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New Scotland Archives The Altamont Enterprise, July 23, 2009
In New Scotland
By Saranac Hale Spencer
NEW SCOTLAND Taking the helm of a party facing a primary that splits two sets of candidates on the defining issue in this year’s election, Lance Luther is painting the GOP as unified.
“The one thing we can all agree on is it’s very important to have responsible growth and planning,” he said when asked how he would reconcile the differences in the party. The GOP recently endorsed two town board candidates wary of development incumbent Douglas LaGrange, a farmer, and planning board member Charles Voss, making his second run who are now being challenged to a primary by two Republicans Roz Robinson, a lawyer who chaired a now defunct zoning advisory committee, and Tim Stanton, a farmer making his first political run on the other side of the development debate.
Since Cazenovia-based Sphere Development proposed building a Target-anchored shopping center at the intersection of routes 85 and 85A over a year ago, the town has been embroiled in debate over the direction of development.
“This primary could be a referendum,” Luther said, referring to the issue of development. The two pairs of candidates largely reflect each of two groups that have emerged in town those supportive of New Scotlanders 4 Sound Economic Development, which has pushed for a size cap on commercial development, and those supportive of PRIDE of New Scotland, which favors few restrictions on property owners.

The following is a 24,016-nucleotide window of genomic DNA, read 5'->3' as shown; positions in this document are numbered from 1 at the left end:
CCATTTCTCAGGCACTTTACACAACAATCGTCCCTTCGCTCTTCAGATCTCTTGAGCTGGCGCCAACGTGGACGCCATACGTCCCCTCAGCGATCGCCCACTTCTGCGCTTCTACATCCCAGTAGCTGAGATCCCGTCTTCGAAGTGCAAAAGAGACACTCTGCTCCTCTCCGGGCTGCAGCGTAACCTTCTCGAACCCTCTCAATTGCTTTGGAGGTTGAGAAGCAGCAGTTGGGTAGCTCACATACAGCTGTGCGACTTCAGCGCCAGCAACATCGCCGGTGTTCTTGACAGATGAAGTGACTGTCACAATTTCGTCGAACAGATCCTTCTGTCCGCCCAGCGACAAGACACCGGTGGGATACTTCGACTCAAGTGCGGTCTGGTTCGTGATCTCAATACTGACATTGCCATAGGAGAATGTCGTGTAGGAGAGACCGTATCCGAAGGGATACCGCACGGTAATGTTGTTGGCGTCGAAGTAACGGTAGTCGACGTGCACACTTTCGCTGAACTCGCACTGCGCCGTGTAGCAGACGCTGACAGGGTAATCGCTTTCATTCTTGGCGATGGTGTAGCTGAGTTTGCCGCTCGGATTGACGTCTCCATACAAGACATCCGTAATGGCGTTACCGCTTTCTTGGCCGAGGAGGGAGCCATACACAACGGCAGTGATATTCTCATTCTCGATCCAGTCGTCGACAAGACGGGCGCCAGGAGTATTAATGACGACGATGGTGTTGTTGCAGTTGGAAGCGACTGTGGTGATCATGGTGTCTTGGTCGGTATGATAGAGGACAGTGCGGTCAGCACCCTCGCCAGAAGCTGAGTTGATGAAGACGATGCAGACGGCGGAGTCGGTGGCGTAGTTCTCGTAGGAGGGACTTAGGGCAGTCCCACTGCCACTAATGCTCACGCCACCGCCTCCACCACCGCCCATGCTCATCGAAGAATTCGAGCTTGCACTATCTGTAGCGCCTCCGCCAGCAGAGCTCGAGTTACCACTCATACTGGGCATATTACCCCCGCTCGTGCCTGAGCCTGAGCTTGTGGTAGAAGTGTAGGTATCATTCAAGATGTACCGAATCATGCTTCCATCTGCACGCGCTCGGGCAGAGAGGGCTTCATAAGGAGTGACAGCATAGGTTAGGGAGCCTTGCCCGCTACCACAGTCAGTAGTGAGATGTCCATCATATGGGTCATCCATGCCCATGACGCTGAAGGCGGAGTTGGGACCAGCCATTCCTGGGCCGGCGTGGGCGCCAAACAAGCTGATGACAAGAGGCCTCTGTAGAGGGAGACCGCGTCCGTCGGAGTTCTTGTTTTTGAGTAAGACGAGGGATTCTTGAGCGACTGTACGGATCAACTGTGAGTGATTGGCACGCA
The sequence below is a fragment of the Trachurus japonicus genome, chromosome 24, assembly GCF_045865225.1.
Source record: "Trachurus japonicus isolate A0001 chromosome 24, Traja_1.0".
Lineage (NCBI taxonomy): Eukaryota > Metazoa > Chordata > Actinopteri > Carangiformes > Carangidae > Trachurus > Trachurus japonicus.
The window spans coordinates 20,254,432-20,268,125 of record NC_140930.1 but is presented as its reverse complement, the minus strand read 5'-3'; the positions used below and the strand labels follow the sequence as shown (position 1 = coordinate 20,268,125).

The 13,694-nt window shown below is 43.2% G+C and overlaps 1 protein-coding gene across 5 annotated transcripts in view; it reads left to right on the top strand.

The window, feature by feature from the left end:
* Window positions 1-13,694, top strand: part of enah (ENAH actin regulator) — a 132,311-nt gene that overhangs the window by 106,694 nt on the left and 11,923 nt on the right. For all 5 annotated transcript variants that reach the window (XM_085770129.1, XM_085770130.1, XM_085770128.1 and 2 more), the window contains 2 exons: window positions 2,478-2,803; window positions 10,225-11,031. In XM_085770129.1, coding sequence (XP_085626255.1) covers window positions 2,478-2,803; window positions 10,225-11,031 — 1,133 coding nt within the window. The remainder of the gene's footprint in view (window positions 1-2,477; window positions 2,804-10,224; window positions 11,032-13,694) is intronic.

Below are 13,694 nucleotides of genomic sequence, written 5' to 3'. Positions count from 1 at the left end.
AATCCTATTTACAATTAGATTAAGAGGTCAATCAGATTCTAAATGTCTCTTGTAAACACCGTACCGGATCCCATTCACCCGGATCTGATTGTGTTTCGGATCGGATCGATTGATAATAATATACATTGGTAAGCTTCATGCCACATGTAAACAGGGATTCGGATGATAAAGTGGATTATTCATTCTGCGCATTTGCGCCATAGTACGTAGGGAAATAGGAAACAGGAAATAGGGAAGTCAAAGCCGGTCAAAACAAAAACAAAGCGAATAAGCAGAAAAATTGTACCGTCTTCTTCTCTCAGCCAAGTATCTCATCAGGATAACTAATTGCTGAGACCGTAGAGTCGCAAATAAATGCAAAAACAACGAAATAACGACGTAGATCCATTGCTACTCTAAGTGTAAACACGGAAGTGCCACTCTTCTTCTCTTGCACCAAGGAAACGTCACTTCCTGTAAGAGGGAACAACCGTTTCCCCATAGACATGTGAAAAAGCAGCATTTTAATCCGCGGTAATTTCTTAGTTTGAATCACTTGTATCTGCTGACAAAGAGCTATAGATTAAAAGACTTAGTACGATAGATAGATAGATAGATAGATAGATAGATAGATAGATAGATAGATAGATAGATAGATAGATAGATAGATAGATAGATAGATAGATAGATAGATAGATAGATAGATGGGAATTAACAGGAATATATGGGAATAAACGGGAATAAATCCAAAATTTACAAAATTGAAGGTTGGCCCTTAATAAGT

The town’s Republican committee named Luther chair at a meeting last week not open to the public. “It was going to be chaotic in that a lot of things had to get done,” he said.
Central among them was choosing a candidate to run for supervisor since the GOP’s initial pick, Karen Moreau, the president of PRIDE, dropped out of the race after accepting a new job. The party has until tomorrow, Friday, to submit names for the spot to the committee on vacancies, according to John Graziano, the Republican commissioner at the county’s board of elections. After the town party makes its suggestions, the committee on vacancies decides if a substitute candidate can run, Graziano said.
Although Luther wouldn’t say this week who will be named, he did say that the party will make a suggestion by the deadline.
Luther, who has served as chair of New Scotland’s Republican Committee before, said that his vision for the party is “to promote Republican values and principles.”
When asked if, since the party has endorsed candidates are sympathetic to NS4SED, the party supports that vision for development, Luther answered, “We did take a vote and endorse those candidates… Some votes were close.”
Now, he said, there are four candidates vying for two spots and whoever wins September’s primary will be supported by himself and the party.